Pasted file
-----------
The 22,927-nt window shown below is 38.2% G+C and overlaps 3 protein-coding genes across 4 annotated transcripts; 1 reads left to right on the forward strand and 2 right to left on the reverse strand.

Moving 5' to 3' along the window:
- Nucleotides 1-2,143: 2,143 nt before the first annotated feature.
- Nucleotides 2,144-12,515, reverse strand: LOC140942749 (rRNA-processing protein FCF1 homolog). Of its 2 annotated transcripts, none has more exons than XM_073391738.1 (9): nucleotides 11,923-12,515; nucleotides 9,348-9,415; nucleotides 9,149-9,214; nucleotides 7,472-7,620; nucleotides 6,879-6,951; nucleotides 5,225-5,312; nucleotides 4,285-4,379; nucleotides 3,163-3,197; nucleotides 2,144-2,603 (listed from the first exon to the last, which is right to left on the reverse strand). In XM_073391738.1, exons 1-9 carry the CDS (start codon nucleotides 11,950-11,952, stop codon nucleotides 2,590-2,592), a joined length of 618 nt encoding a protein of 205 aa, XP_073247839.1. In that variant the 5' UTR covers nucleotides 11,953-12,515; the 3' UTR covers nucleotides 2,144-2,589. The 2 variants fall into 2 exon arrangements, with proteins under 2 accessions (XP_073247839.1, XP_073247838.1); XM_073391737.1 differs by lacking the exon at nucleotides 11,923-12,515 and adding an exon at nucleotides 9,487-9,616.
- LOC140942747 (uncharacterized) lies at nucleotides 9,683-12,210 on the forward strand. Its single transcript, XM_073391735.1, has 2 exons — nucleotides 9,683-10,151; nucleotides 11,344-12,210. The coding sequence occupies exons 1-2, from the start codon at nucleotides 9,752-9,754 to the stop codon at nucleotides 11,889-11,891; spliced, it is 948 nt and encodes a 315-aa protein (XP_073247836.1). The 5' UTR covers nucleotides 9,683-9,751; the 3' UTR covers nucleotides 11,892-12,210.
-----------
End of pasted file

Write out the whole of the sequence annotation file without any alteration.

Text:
The 22,927-nt window shown below is 38.2% G+C and overlaps 3 protein-coding genes across 4 annotated transcripts; 1 reads left to right on the forward strand and 2 right to left on the reverse strand.

Moving 5' to 3' along the window:
- Nucleotides 1-2,143: 2,143 nt before the first annotated feature.
- Nucleotides 2,144-12,515, reverse strand: LOC140942749 (rRNA-processing protein FCF1 homolog). Of its 2 annotated transcripts, none has more exons than XM_073391738.1 (9): nucleotides 11,923-12,515; nucleotides 9,348-9,415; nucleotides 9,149-9,214; nucleotides 7,472-7,620; nucleotides 6,879-6,951; nucleotides 5,225-5,312; nucleotides 4,285-4,379; nucleotides 3,163-3,197; nucleotides 2,144-2,603 (listed from the first exon to the last, which is right to left on the reverse strand). In XM_073391738.1, exons 1-9 carry the CDS (start codon nucleotides 11,950-11,952, stop codon nucleotides 2,590-2,592), a joined length of 618 nt encoding a protein of 205 aa, XP_073247839.1. In that variant the 5' UTR covers nucleotides 11,953-12,515; the 3' UTR covers nucleotides 2,144-2,589. The 2 variants fall into 2 exon arrangements, with proteins under 2 accessions (XP_073247839.1, XP_073247838.1); XM_073391737.1 differs by lacking the exon at nucleotides 11,923-12,515 and adding an exon at nucleotides 9,487-9,616.
- LOC140942747 (uncharacterized) lies at nucleotides 9,683-12,210 on the forward strand. Its single transcript, XM_073391735.1, has 2 exons — nucleotides 9,683-10,151; nucleotides 11,344-12,210. The coding sequence occupies exons 1-2, from the start codon at nucleotides 9,752-9,754 to the stop codon at nucleotides 11,889-11,891; spliced, it is 948 nt and encodes a 315-aa protein (XP_073247836.1). The 5' UTR covers nucleotides 9,683-9,751; the 3' UTR covers nucleotides 11,892-12,210.